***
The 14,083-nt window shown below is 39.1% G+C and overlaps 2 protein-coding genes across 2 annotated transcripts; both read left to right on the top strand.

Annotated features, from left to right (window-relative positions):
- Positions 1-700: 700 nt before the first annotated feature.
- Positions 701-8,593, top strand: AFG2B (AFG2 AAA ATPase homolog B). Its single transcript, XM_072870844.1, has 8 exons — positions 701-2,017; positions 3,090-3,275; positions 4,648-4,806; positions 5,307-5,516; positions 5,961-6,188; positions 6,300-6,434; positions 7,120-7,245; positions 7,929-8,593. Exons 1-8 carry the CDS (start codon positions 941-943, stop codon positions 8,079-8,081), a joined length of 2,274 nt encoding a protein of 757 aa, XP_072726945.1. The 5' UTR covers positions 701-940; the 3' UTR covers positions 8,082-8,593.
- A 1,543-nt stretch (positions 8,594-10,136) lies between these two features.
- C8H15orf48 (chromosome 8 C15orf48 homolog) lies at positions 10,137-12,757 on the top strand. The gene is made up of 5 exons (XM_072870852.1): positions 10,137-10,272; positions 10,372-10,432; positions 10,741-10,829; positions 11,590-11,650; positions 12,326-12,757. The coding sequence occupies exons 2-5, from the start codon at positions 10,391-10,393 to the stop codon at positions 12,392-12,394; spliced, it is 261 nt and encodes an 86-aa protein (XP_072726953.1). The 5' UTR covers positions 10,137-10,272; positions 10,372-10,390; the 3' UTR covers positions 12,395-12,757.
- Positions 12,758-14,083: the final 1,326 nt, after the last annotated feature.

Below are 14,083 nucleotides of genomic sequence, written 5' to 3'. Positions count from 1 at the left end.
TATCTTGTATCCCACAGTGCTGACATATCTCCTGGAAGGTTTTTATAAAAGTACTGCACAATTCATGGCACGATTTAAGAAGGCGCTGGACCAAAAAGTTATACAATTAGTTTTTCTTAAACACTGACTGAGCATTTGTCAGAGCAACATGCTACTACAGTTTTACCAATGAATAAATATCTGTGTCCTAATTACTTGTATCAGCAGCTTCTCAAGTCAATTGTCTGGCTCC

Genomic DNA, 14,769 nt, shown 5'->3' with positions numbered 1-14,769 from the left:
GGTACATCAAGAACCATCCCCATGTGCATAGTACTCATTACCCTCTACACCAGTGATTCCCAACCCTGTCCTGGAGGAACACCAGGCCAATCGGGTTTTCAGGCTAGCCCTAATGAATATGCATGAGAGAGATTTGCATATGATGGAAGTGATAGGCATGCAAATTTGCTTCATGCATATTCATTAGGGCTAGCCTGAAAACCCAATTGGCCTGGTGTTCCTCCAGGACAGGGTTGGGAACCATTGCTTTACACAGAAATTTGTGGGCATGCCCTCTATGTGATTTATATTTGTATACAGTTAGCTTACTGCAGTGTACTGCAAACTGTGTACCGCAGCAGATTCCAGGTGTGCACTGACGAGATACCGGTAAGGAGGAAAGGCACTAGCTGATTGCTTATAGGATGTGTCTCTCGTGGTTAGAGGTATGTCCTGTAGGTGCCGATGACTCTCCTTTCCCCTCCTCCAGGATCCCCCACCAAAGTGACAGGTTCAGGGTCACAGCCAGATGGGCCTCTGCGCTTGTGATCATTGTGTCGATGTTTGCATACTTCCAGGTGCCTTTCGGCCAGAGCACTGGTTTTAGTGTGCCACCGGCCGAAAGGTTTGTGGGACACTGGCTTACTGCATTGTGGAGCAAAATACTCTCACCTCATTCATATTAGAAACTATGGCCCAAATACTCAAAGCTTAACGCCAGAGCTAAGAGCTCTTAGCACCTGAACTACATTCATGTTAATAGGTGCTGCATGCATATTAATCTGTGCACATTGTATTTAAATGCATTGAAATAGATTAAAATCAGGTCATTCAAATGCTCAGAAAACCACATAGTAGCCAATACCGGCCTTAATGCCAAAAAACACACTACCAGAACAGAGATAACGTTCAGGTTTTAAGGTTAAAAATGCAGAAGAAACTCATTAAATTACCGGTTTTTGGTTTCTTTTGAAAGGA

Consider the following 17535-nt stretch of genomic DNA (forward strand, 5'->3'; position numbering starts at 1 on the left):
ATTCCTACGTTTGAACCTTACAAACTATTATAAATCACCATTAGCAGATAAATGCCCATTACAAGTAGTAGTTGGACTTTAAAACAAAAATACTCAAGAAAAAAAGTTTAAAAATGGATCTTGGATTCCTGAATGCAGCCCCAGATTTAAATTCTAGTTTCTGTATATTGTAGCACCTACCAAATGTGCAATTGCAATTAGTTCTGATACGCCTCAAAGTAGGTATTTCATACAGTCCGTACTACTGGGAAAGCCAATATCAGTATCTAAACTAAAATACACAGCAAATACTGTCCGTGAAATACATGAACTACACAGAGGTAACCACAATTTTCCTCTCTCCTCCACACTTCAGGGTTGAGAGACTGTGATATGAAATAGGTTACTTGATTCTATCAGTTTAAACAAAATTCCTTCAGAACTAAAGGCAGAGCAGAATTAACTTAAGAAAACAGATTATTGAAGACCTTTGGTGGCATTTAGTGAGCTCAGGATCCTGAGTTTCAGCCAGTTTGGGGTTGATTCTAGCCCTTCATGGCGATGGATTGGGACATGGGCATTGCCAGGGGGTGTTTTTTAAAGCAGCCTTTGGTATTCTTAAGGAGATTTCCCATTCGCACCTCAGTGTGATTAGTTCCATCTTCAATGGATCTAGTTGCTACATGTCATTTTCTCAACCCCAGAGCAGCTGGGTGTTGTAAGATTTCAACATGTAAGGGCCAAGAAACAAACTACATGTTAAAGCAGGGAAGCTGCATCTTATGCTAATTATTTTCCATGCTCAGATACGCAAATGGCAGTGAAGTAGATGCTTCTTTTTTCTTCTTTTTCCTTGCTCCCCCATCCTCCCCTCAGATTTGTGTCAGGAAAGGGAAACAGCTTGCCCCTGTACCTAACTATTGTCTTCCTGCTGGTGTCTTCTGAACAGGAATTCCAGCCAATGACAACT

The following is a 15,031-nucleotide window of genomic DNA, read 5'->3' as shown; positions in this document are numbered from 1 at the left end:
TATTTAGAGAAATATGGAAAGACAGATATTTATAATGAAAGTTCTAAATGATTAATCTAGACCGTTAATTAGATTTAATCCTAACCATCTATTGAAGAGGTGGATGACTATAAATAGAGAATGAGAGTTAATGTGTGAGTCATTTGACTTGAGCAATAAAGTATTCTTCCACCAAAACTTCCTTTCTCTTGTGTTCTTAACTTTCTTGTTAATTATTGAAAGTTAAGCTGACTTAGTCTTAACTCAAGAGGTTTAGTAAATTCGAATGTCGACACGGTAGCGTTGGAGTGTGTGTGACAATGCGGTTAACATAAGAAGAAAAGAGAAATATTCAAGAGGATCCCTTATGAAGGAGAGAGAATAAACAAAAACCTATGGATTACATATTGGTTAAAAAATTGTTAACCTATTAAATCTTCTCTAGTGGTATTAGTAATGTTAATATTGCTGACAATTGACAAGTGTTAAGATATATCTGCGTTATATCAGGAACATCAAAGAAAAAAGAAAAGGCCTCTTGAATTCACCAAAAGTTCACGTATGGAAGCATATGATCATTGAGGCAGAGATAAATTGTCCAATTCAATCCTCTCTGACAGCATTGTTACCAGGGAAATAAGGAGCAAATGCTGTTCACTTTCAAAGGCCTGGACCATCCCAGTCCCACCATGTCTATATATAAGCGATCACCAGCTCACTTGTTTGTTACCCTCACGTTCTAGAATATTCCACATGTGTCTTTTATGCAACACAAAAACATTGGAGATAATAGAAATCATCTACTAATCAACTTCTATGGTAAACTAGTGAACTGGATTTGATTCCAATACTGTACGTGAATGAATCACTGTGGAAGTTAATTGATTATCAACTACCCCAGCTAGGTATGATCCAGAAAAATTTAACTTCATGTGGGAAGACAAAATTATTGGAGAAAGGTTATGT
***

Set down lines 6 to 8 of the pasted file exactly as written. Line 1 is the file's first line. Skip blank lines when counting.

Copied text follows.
- C8H15orf48 (chromosome 8 C15orf48 homolog) lies at positions 10,137-12,757 on the top strand. The gene is made up of 5 exons (XM_072870852.1): positions 10,137-10,272; positions 10,372-10,432; positions 10,741-10,829; positions 11,590-11,650; positions 12,326-12,757. The coding sequence occupies exons 2-5, from the start codon at positions 10,391-10,393 to the stop codon at positions 12,392-12,394; spliced, it is 261 nt and encodes an 86-aa protein (XP_072726953.1). The 5' UTR covers positions 10,137-10,272; positions 10,372-10,390; the 3' UTR covers positions 12,395-12,757.
- Positions 12,758-14,083: the final 1,326 nt, after the last annotated feature.

Below are 14,083 nucleotides of genomic sequence, written 5' to 3'. Positions count from 1 at the left end.